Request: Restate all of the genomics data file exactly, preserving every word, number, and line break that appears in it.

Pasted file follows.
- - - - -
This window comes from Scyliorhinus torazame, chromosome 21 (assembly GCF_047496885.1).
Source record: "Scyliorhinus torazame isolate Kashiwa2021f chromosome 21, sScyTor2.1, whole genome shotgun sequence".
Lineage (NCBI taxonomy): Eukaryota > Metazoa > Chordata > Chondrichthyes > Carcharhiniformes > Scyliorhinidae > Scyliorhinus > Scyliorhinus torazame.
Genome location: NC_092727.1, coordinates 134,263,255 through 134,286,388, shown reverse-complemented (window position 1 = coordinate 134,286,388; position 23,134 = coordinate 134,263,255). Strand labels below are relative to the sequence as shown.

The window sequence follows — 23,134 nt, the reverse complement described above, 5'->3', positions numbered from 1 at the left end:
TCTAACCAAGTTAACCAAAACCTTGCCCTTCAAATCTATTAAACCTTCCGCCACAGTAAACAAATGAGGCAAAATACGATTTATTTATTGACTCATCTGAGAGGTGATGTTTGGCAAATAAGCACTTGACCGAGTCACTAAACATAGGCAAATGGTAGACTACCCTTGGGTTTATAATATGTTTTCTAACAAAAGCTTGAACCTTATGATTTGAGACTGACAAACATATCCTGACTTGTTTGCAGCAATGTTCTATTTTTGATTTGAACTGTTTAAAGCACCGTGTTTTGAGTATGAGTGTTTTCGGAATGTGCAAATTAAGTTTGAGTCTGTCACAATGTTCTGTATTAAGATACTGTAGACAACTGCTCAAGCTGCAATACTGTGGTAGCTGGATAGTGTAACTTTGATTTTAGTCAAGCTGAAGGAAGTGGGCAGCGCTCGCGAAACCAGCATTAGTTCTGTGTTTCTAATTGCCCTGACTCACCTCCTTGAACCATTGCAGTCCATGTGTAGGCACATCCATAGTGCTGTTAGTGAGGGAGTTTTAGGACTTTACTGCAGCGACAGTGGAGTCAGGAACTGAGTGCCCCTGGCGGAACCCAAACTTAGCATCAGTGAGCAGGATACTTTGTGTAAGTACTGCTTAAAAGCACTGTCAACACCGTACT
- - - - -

This window comes from Scyliorhinus torazame, chromosome 21 (assembly GCF_047496885.1).
Source record: "Scyliorhinus torazame isolate Kashiwa2021f chromosome 21, sScyTor2.1, whole genome shotgun sequence".
Lineage (NCBI taxonomy): Eukaryota > Metazoa > Chordata > Chondrichthyes > Carcharhiniformes > Scyliorhinidae > Scyliorhinus > Scyliorhinus torazame.
Genome location: NC_092727.1, coordinates 134,263,255 through 134,286,388, shown reverse-complemented (window position 1 = coordinate 134,286,388; position 23,134 = coordinate 134,263,255). Strand labels below are relative to the sequence as shown.

The window sequence follows — 23,134 nt, the reverse complement described above, 5'->3', positions numbered from 1 at the left end:
TCTAACCAAGTTAACCAAAACCTTGCCCTTCAAATCTATTAAACCTTCCGCCACAGTAAACAAATGAGGCAAAATACGATTTATTTATTGACTCATCTGAGAGGTGATGTTTGGCAAATAAGCACTTGACCGAGTCACTAAACATAGGCAAATGGTAGACTACCCTTGGGTTTATAATATGTTTTCTAACAAAAGCTTGAACCTTATGATTTGAGACTGACAAACATATCCTGACTTGTTTGCAGCAATGTTCTATTTTTGATTTGAACTGTTTAAAGCACCGTGTTTTGAGTATGAGTGTTTTCGGAATGTGCAAATTAAGTTTGAGTCTGTCACAATGTTCTGTATTAAGATACTGTAGACAACTGCTCAAGCTGCAATACTGTGGTAGCTGGATAGTGTAACTTTGATTTTAGTCAAGCTGAAGGAAGTGGGCAGCGCTCGCGAAACCAGCATTAGTTCTGTGTTTCTAATTGCCCTGACTCACCTCCTTGAACCATTGCAGTCCATGTGTAGGCACATCCATAGTGCTGTTAGTGAGGGAGTTTTAGGACTTTACTGCAGCGACAGTGGAGTCAGGAACTGAGTGCCCCTGGCGGAACCCAAACTTAGCATCAGTGAGCAGGATACTTTGTGTAAGTACTGCTTAAAAGCACTGTCAACACCGTACT